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Fuel Types

There are multiple ways modern cars are fuelled and powered these days from fossil fuels, to electric and a mix of a couple. In the days of old you either had petrol and diesel and one was to go fast and the other was to save money on fuel - with the constant evolution in engine technology this is not the case anymore and each fuel type has their own little niche of benefits and drawbacks.

If you're shopping for car leasing offers and you're struggling to determine which is the best for you and your circumstances then this handy guide will help you out.


Petroleum or otherwise known as gasoline or simply is an extremely flammable liquid which generates energy rapidly and powers the engine. It's been around since the late 19th century and has been refined over many decades to what it is today.

Petrol engines are the biggest selling as they tend to be cheaper to make and therefore cheaper to lease, they weigh a lot less than diesel engines and petrol itself is cheaper at the fuel station. This generally means that the same model of vehicle with a petrol engine is significantly cheaper than the same model with a diesel engine.

Petrol based engines tend to produce higher levels of co2s then diesel engines (as well as hybrids, hydrogen and electric) but the fumes themselves are less dangerous. Despite making great leaps in terms of economy and miles per gallon they still aren't as economical over long distances as diesels. That being said, the gap has been reduced somewhat with advanced technologies and the introduction of turbochargers to smaller petrol engines such as Ford's 1.0L EcoBoost engines.

Petrol engines are quick to warm up, do not suffer from the need of the diesel particulate filter and are ideal for short urban journeys even over hybrids as short journeys may not get the electric battery charged before the journey's over.


  • Cheaper to buy from the onset
  • Weight significantly less than diesel engines
  • Quick to warm up and don’t need a long run to charge up or clear the DPF.
  • Less harmful fumes
  • Easier and cheaper to service
  • Quieter with a smoother drive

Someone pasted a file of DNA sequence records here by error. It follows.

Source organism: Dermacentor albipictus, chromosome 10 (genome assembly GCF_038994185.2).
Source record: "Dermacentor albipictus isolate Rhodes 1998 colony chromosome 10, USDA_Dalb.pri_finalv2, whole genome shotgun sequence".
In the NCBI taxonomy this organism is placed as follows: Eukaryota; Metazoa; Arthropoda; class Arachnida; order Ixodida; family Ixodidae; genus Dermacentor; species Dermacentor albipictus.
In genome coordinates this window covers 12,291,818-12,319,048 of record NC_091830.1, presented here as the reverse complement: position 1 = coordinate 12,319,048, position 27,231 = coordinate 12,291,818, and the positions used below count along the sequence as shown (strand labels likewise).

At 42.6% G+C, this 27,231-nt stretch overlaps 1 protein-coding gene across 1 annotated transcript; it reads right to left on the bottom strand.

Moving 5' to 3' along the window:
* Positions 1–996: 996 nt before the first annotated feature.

• Able to still have decent torque through a turbocharger even on smaller engines



  • Less miles per gallon than other fuel types
  • Less torque than diesel engines
  • Higher co2 emissions and therefore road fund license cost
  • Petrol engines without a turbocharger can be a chore to drive


Diesel is a liquid fuel invented by Rudolf Diesel in 1892. His aim at the time was to create an alternate fuel and at one stage experimented with peanut oil. Modern diesel is a type of petrol which ignites without the use of a spark - instead, it is ignited under extreme pressure generated by the engine which results in the release of energy.

Diesel fuel powered engines have been known for a while to be more economical and produce less emissions as a result. This is achieved as more energy is released per litre of diesel than petrol, for example. However, diesel's emissions are more toxic than petrol and include greater amounts of nitrous oxide.

Diesel engines are typically known to have more torque (the feeling when you get taken back as the car pulls away) and power over petrol engines. Diesel engines typically have a turbocharger as the fuel itself is well suited from having a more compressed fuel to air ratio resulting in faster and greater energy release. Secondly, diesel releases energy quicker than petroleum and therefore is able to deliver the power quickly.

However, the greater power and nasty emissions come at a cost as these engines tend to be louder and produce more vibrations into the cabin. They are generally bigger and significantly heavier. These have been mitigated with clever engineering but the fact remains they are louder than petrol engines.


  • Greater economy especially over long distances
  • Less co2 which results in lower VED
  • Well suited for towing and use in agriculture/construction industries



  • Produce more harmful fumes
  • Uncertain future over availability and penalties
  • DPF filters are necessary and can be costly to maintain/replace
  • Cost more and are heavier than petrol engines
  • Noisy and not as smooth as petrols
  • Petrol Full Electric Hybrids (HEV)


The first publicly available and popular hybrid vehicle is the Toyota Prius followed closely by the Honda Insight. These two Japanese giants are the grandfathers of making hybrid vehicles accessible to the general public. These kinds of technologies have often been complicated and therefore costly which has made many manufacturers hesitant (at the time) to adopt ahead of fossil fuelled cars.. Thanks to the efforts of the Japanese market, this is no longer the case.

In modern times, more or less every major brand offers a hybrid even in their smallest urban designed city cars such is the rapid advancement behind this technology.

There are a few different types of hybrid petrol engines but the principle is still the same. Hybrid vehicles can use the petrol engine, the electric propulsion system or both to power the vehicle. Generally, the petrol engine is used to turn an electric generator and when fully charged can either help the petrol engine and thus reduce fuel usage or be able to take over completely.

Full hybrids have a battery and an electric motor which sits next to the petrol engine. These full hybrids can charge themselves just by moving along as well as storing kinetic energy from the wheels when its moving and breaking which goes back to the battery.

These hybrid engines enable the vehicle to emit less emissions (as the engine is used less or helped along) and offer massively improved miles per gallon. The petrol engine is still there to work the vehicle even if the hybrid system isn't ready but modern full hybrids are still viable even for urban living where short journeys are common.